Organizing the Home and Mind
One of the most popular topics right now is organizing. What can we do to organize our house better? How can we de-clutter and make this new year a more productive and efficient year by making the home an area that we can relax and revamp ourselves to carry out the tasks or projects we want to accomplish? I started to do some digging for information and this is what I was able to find at our library here in Caldwell. There are plenty of other books around Treasure Valley that you can also look up, so definitely do some researching of your own!
Organizing The Home
How do we decide what gets to stay and what has to go when it comes to making serious changes to our house and our stuff? Often, making these choices has more to do with the emotions tied to the items than it does to how easy it is to physically remove them from our houses. Marni Jameson shares her stories as well as the expertise of appraisers, organizers, and psychologists she has worked with and combined it into a straight forward and empathetic book called Downsizing The Family Home.
What about a more clean cut and systematic way of delving into the world of organization? Welcome to the KonMari Method of tidying, brought to you by Marie Kondo in her book The Life-Changing Magic of Tidying Up. Offering to approach tidying and organizing as a lifestyle change that begins with discarding items, I found this book to be very logical. I especially enjoyed the tip of not approaching each room as a separate entity. The reasoning behind this organization process makes so much sense, that this book has sold at least 2 million copies. The best part, it's not a very large book!
When it is time to admit ultimate defeat and accept the fact that your entire life is in disarray, then you are ready for Mess, written by Barry Yourgrau. Maybe I am being a bit dramatic, as I enjoyed browsing through it and I am only about half defeated with organizing at this point. Towing the line between collector and hoarder, Yourgrau begins a journey to clean up the messes in his life, both in his physical space as well as his mental space. He does research on other famous "collectors" and talks to many interesting people along the way. This book is humorous, intelligent, and honest!
Organizing The Mind
The relationship between our minds and how we feel about our space is strong. The Organized Mind, by Daniel J. Levitin, is about the way that we have adapted to the constant flow of information that bombards us everyday. Coming straight from the mind of a professor of psychology and behavioral neuroscience, The Organized Mind is not a light read, but instead a studious journey into the world of modern information and how each of us adapt to its constant pull. Taken straight from the book jacket, "Levitin presents recent advances in brain science as he reveals the key to how leaders in the information age excel-and how any reader can use their methods to regain a sense of mastery over the way we organize our homes, workplaces, and lives." Are you up for the challenge?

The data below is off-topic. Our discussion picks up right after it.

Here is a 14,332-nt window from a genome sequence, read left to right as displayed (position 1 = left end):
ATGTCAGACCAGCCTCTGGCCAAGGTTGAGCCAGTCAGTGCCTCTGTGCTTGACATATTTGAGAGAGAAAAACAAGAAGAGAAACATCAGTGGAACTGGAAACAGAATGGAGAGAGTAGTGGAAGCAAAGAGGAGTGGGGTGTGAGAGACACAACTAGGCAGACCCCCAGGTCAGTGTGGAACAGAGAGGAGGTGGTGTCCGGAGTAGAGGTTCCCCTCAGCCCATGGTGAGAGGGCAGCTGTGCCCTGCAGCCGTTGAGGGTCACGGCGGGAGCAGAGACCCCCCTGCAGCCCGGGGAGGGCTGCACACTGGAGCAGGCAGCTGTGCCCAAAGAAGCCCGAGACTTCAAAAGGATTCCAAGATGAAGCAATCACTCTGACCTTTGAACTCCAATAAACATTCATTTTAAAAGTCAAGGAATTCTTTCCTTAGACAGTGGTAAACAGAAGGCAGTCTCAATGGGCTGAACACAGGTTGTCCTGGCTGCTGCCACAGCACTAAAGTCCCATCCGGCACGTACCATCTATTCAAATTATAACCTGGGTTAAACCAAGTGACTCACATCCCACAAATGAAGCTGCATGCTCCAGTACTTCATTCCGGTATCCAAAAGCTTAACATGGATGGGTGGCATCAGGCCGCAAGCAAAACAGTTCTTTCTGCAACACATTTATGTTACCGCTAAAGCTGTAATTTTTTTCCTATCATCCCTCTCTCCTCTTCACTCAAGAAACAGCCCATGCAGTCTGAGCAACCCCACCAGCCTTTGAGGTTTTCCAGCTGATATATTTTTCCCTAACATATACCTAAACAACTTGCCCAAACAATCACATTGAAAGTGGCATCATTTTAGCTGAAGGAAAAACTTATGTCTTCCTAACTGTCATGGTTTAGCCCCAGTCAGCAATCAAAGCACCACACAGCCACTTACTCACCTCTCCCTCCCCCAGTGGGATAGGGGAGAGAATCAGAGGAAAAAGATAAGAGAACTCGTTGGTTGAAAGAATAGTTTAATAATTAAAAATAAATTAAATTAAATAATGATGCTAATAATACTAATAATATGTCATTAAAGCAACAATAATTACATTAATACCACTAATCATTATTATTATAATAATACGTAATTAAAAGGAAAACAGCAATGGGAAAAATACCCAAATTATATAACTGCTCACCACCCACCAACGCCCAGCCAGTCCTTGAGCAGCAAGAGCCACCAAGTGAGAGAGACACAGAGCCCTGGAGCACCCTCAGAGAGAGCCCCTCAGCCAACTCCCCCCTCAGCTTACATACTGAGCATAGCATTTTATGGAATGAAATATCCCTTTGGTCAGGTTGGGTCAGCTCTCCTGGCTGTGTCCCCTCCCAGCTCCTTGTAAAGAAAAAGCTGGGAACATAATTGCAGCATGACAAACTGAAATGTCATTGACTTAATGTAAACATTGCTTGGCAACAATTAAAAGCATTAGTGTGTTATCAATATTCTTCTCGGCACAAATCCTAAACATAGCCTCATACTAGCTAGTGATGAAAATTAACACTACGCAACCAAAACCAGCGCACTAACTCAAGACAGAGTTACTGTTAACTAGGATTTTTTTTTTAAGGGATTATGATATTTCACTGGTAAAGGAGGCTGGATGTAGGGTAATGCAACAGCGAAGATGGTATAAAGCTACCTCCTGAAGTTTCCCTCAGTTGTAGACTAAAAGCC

Outer Order, Inner Calm by Gretchen Rubin is a quick read on making sense of all the habits that we have that just...well...don't really make sense. Subjects such as over-buying, under-buying, over-indulging, or keeping unfinished projects around are covered, and then re-assessed with insightful ways on understanding why these habits are not helping us out in the long run. This book is small and fun to read, with each tip only taking a page or two to get it's point across to the reader. Check it out for some great advice on how to stay orderly and calm!
Spark Joy, the companion book to The Life-Changing Magic of Tidying Up, by Marie Kondo, talks more about how to discern which items to keep and which items to discard for based on if the item brings you happiness. This concept is brought up in the original book, but explored in more detail here. Giving an entire section to the art of folding, this book includes handy illustrations and diagrams. Probably my favorite chapter is Chapter 8, which is on Tidying Sentimental Items. The subheading reads: Tidying sentimental items means putting the past in order, and I thought that was a beautiful way to say that yes, your memories do matter, and yes, you can make them look amazing in order to ensure the greatest amount of joy from them.
As always, don't forget to reach out to your local librarians if you need help locating any of these items or other items you may want for professional, personal, or academic research. Or maybe you just want to read a good story or check out a movie...whatever you're interested in, we are here to help! Drop in, call, ask our website, or email us any of your questions! Happy reading and good luck organizing all of your stuff!